To make room for the Falkenrath Nobles I decided to cut Dusk Legion Zealot entirely. While I liked having a cheap creature that replaced itself, the 1/1 body was just never good enough to matter. Unlike Thraben Inspector, which is a good blocker in the format, the Zealot was only ever mediocre. Maybe if I had some vampire synergies it would be worth including, but as it was it was basically filler. It’s too bad; I had high hopes for the Dusk Legion Zealot in Pauper, but this just wasn’t the right home for the card.

In the mana base I decided to add two Cycling lands to help fight against mana floods. To make room I removed the Terramorphic Expanses. The colour fixing in the deck is actually pretty good already, considering how few white sources it actually needs. As such, the Expanses proved somewhat redundant. I also wanted to avoid too many more lands entering tapped. I was also able to cut the single Plains from the deck, too, since it was really only in there to be found with Terramorphic Expanse. A small bonus to this change was that it also cut down on time spent shuffling; given how slow this deck can be to play, that’s not an insignificant concern!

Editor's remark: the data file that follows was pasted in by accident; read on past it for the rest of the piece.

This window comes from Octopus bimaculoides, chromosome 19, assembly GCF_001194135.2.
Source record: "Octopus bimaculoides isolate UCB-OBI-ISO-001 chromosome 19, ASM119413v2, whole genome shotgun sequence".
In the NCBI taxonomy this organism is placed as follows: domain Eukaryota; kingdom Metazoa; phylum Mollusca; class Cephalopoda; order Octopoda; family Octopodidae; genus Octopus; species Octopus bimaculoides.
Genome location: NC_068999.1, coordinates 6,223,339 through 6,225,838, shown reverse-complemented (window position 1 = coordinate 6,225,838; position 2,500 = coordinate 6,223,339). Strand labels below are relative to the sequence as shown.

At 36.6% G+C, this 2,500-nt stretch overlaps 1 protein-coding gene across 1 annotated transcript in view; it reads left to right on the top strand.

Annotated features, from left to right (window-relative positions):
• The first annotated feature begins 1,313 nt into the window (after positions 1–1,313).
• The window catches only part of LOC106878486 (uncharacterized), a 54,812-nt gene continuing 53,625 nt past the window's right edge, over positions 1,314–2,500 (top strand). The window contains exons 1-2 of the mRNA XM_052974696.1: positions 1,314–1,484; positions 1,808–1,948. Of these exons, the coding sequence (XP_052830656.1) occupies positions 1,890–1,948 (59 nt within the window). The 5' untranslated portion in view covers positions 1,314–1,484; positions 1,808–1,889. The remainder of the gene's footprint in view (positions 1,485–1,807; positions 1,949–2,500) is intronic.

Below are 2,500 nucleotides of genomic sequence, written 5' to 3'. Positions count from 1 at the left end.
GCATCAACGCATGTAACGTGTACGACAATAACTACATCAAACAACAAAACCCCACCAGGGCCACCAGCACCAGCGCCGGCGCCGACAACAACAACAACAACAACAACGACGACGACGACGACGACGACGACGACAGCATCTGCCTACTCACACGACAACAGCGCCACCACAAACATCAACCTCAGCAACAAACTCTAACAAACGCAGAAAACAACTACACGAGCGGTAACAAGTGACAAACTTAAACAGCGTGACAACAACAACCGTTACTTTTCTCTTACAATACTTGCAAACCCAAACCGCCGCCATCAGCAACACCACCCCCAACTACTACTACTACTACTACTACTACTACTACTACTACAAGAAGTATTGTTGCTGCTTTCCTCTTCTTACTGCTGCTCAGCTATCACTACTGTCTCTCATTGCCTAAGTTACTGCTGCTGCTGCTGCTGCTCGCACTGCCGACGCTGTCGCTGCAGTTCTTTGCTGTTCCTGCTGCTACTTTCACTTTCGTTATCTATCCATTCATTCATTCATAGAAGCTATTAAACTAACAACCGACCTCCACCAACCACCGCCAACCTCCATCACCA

In practice I found that Perilous Myr performed quite well. While I could use it for direct damage, it was mostly useful as a way of destroying opposing creatures. The Footlight Fiends were definitely a nice addition, but the second point of damage from the Myr was actually very relevant. When given the choice of creatures to return from my graveyard, Perilous Myr was almost always at the top of the list. Like with Falkenrath Noble, I wanted to make room in the list for that fourth copy. I traded out a Sultai Emissary for it, which felt a bit awkward at first, but looks like it should work out nicely.